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Re-employing illegal immigrants cheaper than hiring new workers - Home Ministry Sec-Gen

Re-employing illegal immigrants cheaper than hiring new workers - Home Ministry Sec-Gen
ALWI: It must be understood that this cost involves several processes including dealing with the embassies. - Astro AWANI photo
PUTRAJAYA: It is cheaper for employers to re-employ illegal immigrants under the Rehiring Programme than to get new workers legally, said Home Ministry (KDN) Secretary-General Datuk Seri Alwi Ibrahim.

He said under the programme which began today, employers were required to pay up to RM4,000 including levy for each foreign worker, compared to more than RM10,000 to get per new foreign worker legally.

"It must be understood that this cost involves several processes including dealing with the embassies.
"If the employer registers (the illegal workers), at least they know the workers and their abilities, compared to getting new foreign workers at high cost but not knowing if these workers can do the work or not," he told a media conference here today.

Under the programme, for each illegal foreign worker registered, the employer must pay a registration fee of RM800, a fine for having illegal workers (RM500), Temporary Special Visit Pass (RM60), processing fees (RM125) and service charge (RM400) as well as levies based on the employment sector.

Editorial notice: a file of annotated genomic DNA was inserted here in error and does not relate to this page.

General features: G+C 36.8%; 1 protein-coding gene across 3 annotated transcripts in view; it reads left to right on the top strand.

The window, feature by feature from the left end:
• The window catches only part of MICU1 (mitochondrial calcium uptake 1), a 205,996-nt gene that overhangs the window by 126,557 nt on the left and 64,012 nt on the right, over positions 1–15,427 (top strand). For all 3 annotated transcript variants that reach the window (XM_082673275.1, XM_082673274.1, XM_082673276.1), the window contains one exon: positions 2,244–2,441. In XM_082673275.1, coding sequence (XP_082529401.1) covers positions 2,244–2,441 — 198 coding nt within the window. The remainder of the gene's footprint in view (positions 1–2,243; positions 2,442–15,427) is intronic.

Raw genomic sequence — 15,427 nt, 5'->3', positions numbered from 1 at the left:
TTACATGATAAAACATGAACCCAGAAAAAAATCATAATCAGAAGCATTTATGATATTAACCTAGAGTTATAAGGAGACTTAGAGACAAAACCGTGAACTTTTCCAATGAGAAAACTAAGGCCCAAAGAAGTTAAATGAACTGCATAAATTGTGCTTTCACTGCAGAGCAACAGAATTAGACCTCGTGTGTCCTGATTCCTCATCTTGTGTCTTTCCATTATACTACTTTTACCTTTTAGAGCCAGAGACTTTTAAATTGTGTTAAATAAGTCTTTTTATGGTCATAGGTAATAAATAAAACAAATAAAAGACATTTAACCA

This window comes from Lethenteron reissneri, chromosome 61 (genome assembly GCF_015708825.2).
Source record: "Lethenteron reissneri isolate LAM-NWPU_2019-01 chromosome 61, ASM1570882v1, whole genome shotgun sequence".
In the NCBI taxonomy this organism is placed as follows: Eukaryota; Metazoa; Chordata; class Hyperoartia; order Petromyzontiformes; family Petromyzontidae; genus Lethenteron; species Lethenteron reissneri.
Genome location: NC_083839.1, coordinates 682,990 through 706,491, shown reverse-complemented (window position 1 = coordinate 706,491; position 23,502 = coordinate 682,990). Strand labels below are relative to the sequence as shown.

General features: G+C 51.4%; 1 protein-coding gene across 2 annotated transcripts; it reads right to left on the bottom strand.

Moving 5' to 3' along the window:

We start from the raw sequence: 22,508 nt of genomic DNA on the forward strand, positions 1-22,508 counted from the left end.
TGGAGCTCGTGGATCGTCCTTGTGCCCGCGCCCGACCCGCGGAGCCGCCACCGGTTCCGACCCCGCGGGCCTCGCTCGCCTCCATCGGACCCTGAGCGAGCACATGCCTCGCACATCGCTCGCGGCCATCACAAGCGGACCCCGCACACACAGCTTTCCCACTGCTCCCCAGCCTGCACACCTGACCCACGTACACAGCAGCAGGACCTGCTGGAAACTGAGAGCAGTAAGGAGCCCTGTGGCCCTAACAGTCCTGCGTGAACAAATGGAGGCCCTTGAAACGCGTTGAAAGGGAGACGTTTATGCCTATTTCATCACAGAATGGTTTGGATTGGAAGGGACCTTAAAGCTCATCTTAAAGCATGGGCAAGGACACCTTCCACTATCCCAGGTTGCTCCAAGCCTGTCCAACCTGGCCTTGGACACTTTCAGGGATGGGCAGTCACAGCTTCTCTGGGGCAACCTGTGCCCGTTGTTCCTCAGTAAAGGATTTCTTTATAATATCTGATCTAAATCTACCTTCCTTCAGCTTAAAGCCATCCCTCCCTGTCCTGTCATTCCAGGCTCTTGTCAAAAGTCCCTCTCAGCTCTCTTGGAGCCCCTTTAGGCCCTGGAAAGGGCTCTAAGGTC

Alwi said employers should not be afraid to come forward to register their illegal workers under the programme as they would not face any legal action although they had hired illegal foreign workers.

"They (the foreign workers) are already here and this programme is a move to ensure that they have valid documents, so we ask the employers to help the government address arising issues such as security," he said.

Asked to comment on the statement by the Malaysian Employers' Federation that there was no need to bring in 1.5 million Bangladeshi workers for the local market, Alwi said last year the ministry received 352,981 applications from employers for foreign workers.

He said on average, there were between 350,000 to 500,000 applications each year from employers to meet the needs of sectors not popular with locals like the plantation, manufacturing and construction sectors.

"I do not know if the statement was made without looking at the needs of  industry, but we have the records. The busiest division in the KDN is the Foreign Workers Management Division which deals with about 400 individuals each day," he said.